by Lydia Liu, Eco-Action Team
Being mindful of resource consumption is not a new concept in Christianity. In John 6:12, we read this verse: “When they had eaten their fill, He told his disciples, ‘Gather up the leftover fragments, that nothing maybe lost.'”
Ironically, 2000 years later, we found ourselves in a world in which (almost) everything is made to discard, and (almost) nothing is made to last, from single-use utensil and fast fashion clothes to electronics that become obsolete in merely a couple of years… the list goes on and on. The results? We are stripping resources away from the earth at an astonishing speed, habitat loss is accelerating (accompanied by the massive species extinction), and landfills just kept growing. According to an UN report published in 2015, the amount of the planet’s natural resources extracted for human use tripled between 1970 and 2010. On average each American generates more than 1700 pounds of trash a year, with a total of 239 million tons annually. Half of those go to the landfills. Globally, human beings produce more than 2.1 billion tons of trash every year, “enough to fill 822,000 Olympic-size swimming pools.”
Is recycling the solution? Unfortunately, the statistics are not very encouraging. US EPA estimated that only 8.7% of plastics consumed in US in 2018 were recycled. For textiles, the recycling rate was 14.7% (i.e., most of the clothes you donated ended up in landfill).
To live gently on earth, the ultimate course of action is to reduce and reuse: reduce our consumption, reduce the wastes we generate, and reuse what we already have or what has already been produced. Recycling comes after these steps have been taken.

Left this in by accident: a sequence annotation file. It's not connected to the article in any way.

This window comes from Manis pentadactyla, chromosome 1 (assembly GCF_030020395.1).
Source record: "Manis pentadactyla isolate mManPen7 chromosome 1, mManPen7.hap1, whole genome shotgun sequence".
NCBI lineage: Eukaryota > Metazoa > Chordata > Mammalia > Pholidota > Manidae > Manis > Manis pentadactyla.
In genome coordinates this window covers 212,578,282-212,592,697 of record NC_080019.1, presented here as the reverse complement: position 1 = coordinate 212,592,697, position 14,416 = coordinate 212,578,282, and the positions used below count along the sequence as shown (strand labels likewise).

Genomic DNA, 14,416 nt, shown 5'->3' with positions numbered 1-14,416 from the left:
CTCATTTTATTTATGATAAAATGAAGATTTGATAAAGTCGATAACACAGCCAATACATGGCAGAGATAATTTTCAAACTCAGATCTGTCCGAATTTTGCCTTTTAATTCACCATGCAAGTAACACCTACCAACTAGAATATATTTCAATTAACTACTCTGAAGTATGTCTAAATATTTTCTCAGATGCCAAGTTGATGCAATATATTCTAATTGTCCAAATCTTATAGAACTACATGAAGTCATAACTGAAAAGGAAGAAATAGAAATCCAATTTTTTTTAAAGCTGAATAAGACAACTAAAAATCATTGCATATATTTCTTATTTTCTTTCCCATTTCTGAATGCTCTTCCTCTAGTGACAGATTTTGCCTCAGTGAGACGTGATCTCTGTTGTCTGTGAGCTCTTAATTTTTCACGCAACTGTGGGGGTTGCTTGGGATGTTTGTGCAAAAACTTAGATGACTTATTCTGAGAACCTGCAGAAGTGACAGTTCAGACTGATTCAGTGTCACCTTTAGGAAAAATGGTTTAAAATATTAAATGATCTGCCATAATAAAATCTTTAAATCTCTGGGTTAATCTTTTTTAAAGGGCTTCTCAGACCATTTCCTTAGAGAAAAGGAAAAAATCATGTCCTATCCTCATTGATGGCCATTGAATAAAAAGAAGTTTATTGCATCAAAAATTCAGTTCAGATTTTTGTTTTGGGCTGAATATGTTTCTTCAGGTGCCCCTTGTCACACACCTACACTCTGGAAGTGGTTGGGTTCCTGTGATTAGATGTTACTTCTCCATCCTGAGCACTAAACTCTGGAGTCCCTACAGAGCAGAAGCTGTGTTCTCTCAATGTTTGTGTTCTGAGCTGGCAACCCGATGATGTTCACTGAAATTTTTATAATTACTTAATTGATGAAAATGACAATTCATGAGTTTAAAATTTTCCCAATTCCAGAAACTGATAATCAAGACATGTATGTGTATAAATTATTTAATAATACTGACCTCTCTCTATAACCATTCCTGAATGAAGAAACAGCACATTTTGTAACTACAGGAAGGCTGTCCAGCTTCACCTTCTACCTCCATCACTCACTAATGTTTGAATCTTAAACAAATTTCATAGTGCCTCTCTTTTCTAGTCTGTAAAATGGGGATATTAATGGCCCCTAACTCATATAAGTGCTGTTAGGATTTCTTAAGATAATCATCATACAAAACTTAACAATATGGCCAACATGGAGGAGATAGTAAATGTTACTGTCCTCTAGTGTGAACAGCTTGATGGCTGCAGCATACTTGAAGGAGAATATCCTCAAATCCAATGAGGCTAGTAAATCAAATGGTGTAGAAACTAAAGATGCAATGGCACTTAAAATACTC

Reduce and reuse; think before you buy. Do you really need that product? Could you use something you already have to substitute? Could you borrow/buy used instead of new? There are numerous resources/channels that you can tap into. Try the following:
- Craig’s List: the go-to place for almost everything that you can buy used and local. It is well organized and items are usually posted with pictures and approximate locations at very affordable prices. I have had good fortune finding nice furniture, bicycles, and children’s products there.
- eBay: a global network of pre-owned goods. I found it best for searching niche items. You can find nice clothes there too!
- Replay Sports and Play It Again Sports: nice selection of sporting goods, especially ice hockey, ski, and other fitness equipment that often cost much more new.
- NextDoor “For Sale & Free”: a neighborly marketplace where somebody’s trash can be others’ treasure. The possibilities are endless.
- Last but not the least: St. John’s OpShop. Find vintage jewels, dishes/plates, artwork, and much more!
Don’t forget, you can list your own stuff for sale/giveaway too! That way, when you don’t need something that is still usable you can pass it along for someone else to enjoy so that “nothing maybe be lost.”
It is not too late to sign up for the Lenten Eco-Pledge at stjohnsnorwood.org/lentenpledge. You can also help to end environmental racism, our focus for this Lent, by making an online donation at stjohnsnorwood.breezechms.com/give/online (suggested amount $100) – choose “Eco Action Lenten Donation” in the pull-down menu. Or, you can send a check to St. Johns Norwood, 6701 Wisconsin Ave, Chevy Chase MD 20815 with “Eco Action Lenten Donation” in the memo line. St. John’s Eco-Action Team will consolidate donations and send them to three local groups working on this important issue. Many thanks!